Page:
If the fact that the Supreme Court denied writ for the above mentioned case wasn’t bad enough, police officers enjoy qualified immunity from being sued in court for their violations of these rights unless one can show that there is a right that was violated and at the time of the violation that right was “clearly established.” However, this area of law is so new that a few judges have found that the right to matters of public interest and to record police is not “clearly established.” So even if one were to show that there is a right and it was violated, depending on the judge, the case may fail even before it gets started because the officer would not have been put “on notice” of the state of the law regarding the right to record matters of public interest. But that trend could be breaking, the most recent case, Glik, found that there is a right to record police in public, as it is a matter of public interest, and that an officer is on notice that his actions may violate one’s First Amendment right to record. Also, the Justice Department filed a statement with a federal court in Maryland stating that there is a right to record police in public and that the Fourth and Fourteenth Amendments protect one’s right from unlawful seizure of his or her cellphone should it be demanded of them if they film officers in public. In fact, it may be that Congress can pass new legislation that protects this right because of the power that the Fourteenth Amendment gives it in passing legislation that protects against infringement of rights.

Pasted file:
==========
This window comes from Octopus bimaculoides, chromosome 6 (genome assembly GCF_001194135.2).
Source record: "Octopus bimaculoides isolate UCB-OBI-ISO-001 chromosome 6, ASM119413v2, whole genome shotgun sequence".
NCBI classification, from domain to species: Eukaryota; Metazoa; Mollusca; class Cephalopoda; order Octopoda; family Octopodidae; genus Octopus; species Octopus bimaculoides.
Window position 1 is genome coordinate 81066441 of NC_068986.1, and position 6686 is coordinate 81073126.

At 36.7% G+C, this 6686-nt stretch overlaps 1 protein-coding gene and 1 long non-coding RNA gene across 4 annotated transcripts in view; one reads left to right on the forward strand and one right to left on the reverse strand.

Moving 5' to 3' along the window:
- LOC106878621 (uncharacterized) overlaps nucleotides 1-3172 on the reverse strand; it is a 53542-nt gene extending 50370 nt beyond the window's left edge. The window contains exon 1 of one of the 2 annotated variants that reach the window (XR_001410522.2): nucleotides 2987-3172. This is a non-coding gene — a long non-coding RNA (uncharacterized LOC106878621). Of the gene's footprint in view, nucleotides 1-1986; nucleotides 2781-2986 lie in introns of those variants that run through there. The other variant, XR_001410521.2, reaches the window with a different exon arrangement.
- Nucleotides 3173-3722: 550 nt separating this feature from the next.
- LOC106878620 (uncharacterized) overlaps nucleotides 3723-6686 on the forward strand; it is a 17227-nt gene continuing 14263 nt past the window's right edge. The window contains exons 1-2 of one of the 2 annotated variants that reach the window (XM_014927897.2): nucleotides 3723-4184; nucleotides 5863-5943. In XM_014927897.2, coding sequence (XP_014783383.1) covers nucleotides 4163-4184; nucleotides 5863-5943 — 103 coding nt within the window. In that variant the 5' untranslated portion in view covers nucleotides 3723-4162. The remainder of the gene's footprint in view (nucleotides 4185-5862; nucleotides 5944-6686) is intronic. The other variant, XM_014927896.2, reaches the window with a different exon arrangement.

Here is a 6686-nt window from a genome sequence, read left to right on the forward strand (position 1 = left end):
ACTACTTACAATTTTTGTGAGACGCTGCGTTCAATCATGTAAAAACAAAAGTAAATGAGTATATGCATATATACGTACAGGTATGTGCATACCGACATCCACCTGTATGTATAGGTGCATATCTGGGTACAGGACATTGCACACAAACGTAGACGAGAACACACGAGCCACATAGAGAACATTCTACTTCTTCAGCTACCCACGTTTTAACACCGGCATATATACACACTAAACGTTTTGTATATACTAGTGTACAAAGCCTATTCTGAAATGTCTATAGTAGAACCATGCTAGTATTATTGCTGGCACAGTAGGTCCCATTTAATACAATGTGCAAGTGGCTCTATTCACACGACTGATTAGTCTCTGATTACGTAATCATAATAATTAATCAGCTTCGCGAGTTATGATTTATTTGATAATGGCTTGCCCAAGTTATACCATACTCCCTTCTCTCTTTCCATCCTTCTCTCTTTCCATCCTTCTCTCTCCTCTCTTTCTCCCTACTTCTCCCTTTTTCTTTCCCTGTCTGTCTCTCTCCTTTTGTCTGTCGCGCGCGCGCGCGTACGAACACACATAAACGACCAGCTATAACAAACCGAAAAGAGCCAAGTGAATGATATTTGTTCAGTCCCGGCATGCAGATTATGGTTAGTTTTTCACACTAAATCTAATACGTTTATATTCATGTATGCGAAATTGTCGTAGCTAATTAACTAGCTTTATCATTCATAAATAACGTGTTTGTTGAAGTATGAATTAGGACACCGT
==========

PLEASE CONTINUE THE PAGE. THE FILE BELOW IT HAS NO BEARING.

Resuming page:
So, be careful out there when recording police. Do it from a distance and do not interfere with their investigation. If they demand that you stop, know that you are in your rights to continue to film, and if they demand your phone without a warrant, also know that you are in your rights to deny them that search and seizure. Who knows? Maybe you’re case will become the test case that law students will read about when they discuss this are of the law.
 See e.g., Josh Gerstein, U.S. Weighs In Favor of Right to Record Police, POLITICO, http://www.politico.com/blogs/under-the-radar/2013/03/us-weighs-in-favor-of-right-to-record-police-158828.html; Radley Balko, Good News and Bad News on Recording the Police, WASHINGTON POST, http://www.washingtonpost.com/news/the-watch/wp/2014/02/18/good-news-and-bad-news-on-recording-the-police/?tid=pm_lifestyle_pop.; Morgan Leigh Manning, Yes, You Have the Right to Record Police, POPULAR MECHANICS, http://www.popularmechanics.com/technology/gadgets/news/yes-you-have-the-right-to-record-the-police-analysis-15558522.
 See Glik v. Cunniffe, 655 F.3d 78 (1st Cir. 2011) .
 491 U.S. 781.
 Perry Educ. Ass’n v. Perry Local Educators’ Ass’n 460 U.S. 37, 45.(1983).
 Glik, 655 F.3d at 85(1st Cir. 2011).
 Mills v. AL. 384 U.S. 214, 219 (1966).
 See Glik and Kelly v. Borough of Carlisle, 622 F.3d 248 (3rd Cir. 2010).
 Glik, 655 F.3d at 86.
 Ward v. Rock Against Racism, 491 U.S. 781, 791 (1989).
 Kelly, 622 F.3d at 262.
 Campbell Moot Court Packet, 2014.
 See generally Glik v. Cunniffe, 655 F.3d 78.
 Josh Gerstein, Supreme Court Won’t Hear Police Recording Case, Politico, http://www.politico.com/blogs/under-the-radar/2012/11/supreme-court-wont-hear-police-recording-case-150290.html
 See Maldonado v. Fontanes, 568 F.3d 263 (1st Cir. 2009).
 See Glik, 655 F.3d at 85.
 Gerstein, supra note 1.
 Morgan Leigh Manning, supra note 1.